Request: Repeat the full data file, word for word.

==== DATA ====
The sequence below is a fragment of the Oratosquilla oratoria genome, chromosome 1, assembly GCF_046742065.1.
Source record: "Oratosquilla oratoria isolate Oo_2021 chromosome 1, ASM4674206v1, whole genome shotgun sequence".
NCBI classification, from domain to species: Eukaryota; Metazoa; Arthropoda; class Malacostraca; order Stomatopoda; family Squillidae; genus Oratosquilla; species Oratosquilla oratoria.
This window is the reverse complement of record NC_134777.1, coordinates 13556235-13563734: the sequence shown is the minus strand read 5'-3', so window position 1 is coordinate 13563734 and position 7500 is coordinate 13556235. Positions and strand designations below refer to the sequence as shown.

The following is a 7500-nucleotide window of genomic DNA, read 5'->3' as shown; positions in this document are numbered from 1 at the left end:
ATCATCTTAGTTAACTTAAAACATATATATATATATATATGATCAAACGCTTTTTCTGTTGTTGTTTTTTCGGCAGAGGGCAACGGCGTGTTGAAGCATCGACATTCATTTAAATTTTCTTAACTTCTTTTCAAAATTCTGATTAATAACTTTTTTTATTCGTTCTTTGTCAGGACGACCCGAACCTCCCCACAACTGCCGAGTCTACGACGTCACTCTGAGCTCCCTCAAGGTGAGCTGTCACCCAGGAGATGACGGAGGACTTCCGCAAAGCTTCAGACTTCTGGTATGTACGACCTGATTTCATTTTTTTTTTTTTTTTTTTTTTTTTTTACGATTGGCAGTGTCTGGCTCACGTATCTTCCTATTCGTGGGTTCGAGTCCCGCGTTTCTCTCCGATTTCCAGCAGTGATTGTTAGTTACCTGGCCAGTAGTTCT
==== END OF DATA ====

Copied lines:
The sequence below is a fragment of the Oratosquilla oratoria genome, chromosome 1, assembly GCF_046742065.1.
Source record: "Oratosquilla oratoria isolate Oo_2021 chromosome 1, ASM4674206v1, whole genome shotgun sequence".
NCBI classification, from domain to species: Eukaryota; Metazoa; Arthropoda; class Malacostraca; order Stomatopoda; family Squillidae; genus Oratosquilla; species Oratosquilla oratoria.
This window is the reverse complement of record NC_134777.1, coordinates 13556235-13563734: the sequence shown is the minus strand read 5'-3', so window position 1 is coordinate 13563734 and position 7500 is coordinate 13556235. Positions and strand designations below refer to the sequence as shown.

The following is a 7500-nucleotide window of genomic DNA, read 5'->3' as shown; positions in this document are numbered from 1 at the left end:
ATCATCTTAGTTAACTTAAAACATATATATATATATATATGATCAAACGCTTTTTCTGTTGTTGTTTTTTCGGCAGAGGGCAACGGCGTGTTGAAGCATCGACATTCATTTAAATTTTCTTAACTTCTTTTCAAAATTCTGATTAATAACTTTTTTTATTCGTTCTTTGTCAGGACGACCCGAACCTCCCCACAACTGCCGAGTCTACGACGTCACTCTGAGCTCCCTCAAGGTGAGCTGTCACCCAGGAGATGACGGAGGACTTCCGCAAAGCTTCAGACTTCTGGTATGTACGACCTGATTTCATTTTTTTTTTTTTTTTTTTTTTTTTTTACGATTGGCAGTGTCTGGCTCACGTATCTTCCTATTCGTGGGTTCGAGTCCCGCGTTTCTCTCCGATTTCCAGCAGTGATTGTTAGTTACCTGGCCAGTAGTTCT